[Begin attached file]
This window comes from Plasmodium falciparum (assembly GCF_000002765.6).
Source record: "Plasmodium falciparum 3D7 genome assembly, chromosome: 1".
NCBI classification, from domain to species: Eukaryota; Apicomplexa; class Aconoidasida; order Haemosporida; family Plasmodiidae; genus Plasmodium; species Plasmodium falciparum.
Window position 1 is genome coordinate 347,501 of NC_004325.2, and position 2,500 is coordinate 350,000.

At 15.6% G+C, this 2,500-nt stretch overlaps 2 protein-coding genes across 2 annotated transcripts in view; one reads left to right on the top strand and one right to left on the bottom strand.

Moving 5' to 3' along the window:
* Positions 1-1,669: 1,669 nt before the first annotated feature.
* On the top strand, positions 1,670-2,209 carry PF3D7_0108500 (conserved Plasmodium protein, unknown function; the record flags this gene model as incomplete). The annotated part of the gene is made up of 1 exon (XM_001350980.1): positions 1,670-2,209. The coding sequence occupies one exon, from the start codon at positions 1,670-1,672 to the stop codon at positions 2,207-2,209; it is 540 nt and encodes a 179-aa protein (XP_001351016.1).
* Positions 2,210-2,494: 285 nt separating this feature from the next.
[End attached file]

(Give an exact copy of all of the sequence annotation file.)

This window comes from Plasmodium falciparum (assembly GCF_000002765.6).
Source record: "Plasmodium falciparum 3D7 genome assembly, chromosome: 1".
NCBI classification, from domain to species: Eukaryota; Apicomplexa; class Aconoidasida; order Haemosporida; family Plasmodiidae; genus Plasmodium; species Plasmodium falciparum.
Window position 1 is genome coordinate 347,501 of NC_004325.2, and position 2,500 is coordinate 350,000.

At 15.6% G+C, this 2,500-nt stretch overlaps 2 protein-coding genes across 2 annotated transcripts in view; one reads left to right on the top strand and one right to left on the bottom strand.

Moving 5' to 3' along the window:
* Positions 1-1,669: 1,669 nt before the first annotated feature.
* On the top strand, positions 1,670-2,209 carry PF3D7_0108500 (conserved Plasmodium protein, unknown function; the record flags this gene model as incomplete). The annotated part of the gene is made up of 1 exon (XM_001350980.1): positions 1,670-2,209. The coding sequence occupies one exon, from the start codon at positions 1,670-1,672 to the stop codon at positions 2,207-2,209; it is 540 nt and encodes a 179-aa protein (XP_001351016.1).
* Positions 2,210-2,494: 285 nt separating this feature from the next.